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fattyLees
03-08-2006, 03:16 PM
I designed an ad for a friend's business that will be printed in a booklet.

I finished it all in photoshop last night and it dawned on me that maybe the TEXT in the ad won't be clear and sharp enough. It looks ok on the screen, I'm just wondering how it will translate into print.

I hear that people often use illustrator for text inlieu of photoshop, so is this something I should lose sleep over?

I'm just trying to help a friend out, so any advice would be very much welcomed.

Thanks,
Fatty

Whipyo
03-08-2006, 09:44 PM
If it is big chunky text, you can get away with it at 300dpi.

If you have a lot of fine text, save your file as a photoshop PDF. As long as your text is still a text layer in photoshop (not rasterized) it will remain as vector data in the PDF. Obviously this is dependant on weather your print shop or printing device will accept PDFs or not.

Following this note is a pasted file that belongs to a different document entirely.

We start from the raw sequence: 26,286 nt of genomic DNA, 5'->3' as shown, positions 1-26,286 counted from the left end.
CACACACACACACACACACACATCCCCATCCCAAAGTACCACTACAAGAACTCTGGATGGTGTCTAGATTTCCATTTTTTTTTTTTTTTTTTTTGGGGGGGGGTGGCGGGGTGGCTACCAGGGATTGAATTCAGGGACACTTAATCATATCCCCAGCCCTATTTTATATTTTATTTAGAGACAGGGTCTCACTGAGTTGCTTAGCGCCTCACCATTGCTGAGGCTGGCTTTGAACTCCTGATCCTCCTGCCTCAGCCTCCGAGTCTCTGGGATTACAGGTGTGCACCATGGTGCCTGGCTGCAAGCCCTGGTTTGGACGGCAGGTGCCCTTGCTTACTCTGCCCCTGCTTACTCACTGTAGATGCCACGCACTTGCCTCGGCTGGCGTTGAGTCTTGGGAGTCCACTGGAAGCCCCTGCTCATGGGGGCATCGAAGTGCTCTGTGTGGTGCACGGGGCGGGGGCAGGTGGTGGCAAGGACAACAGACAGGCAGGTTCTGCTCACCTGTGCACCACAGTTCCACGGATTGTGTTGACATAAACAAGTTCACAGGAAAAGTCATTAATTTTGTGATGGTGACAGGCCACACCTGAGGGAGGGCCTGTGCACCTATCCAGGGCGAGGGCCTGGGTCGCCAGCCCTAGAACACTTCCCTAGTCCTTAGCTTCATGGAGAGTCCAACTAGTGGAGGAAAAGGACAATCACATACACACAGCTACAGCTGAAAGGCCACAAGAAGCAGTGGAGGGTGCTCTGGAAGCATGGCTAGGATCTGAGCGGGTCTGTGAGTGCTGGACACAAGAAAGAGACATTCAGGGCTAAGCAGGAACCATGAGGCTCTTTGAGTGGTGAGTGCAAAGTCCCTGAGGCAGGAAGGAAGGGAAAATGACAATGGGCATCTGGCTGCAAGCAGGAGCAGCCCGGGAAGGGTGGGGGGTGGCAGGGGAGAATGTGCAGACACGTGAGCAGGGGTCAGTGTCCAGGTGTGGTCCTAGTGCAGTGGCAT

Otherwise, setup your type in illustrator as you say.

emba
03-08-2006, 09:46 PM
well the first thing you have to remember is the resolution or the dpi. screens work with 72 dpi, a good print starts with 300 dpi. so things that look good on screen don't have to look good on paper as you pointed out.

generally if you have a 300 dpi image with the proper cm or inch don't go lower than 9 points. you still can read things but it gets quit pixilated. the 9 points are for standard fonts like Arial, or futura. with fancy thin fonts you have to be more careful.



Illustrator works with vectors/paths that means itís a mathematical shape defined by points and curves. No losing information by rescaling since the shape gets created with the same mathematical formal again and again. It prints the quality you want to print. Photoshop works with pixel. With resizing pixels you lose quality. text layers in photoshop are vectors, so no problem with rescaling. As soon as you print it will render the text to the dpi the file has.



I hope that helps you.

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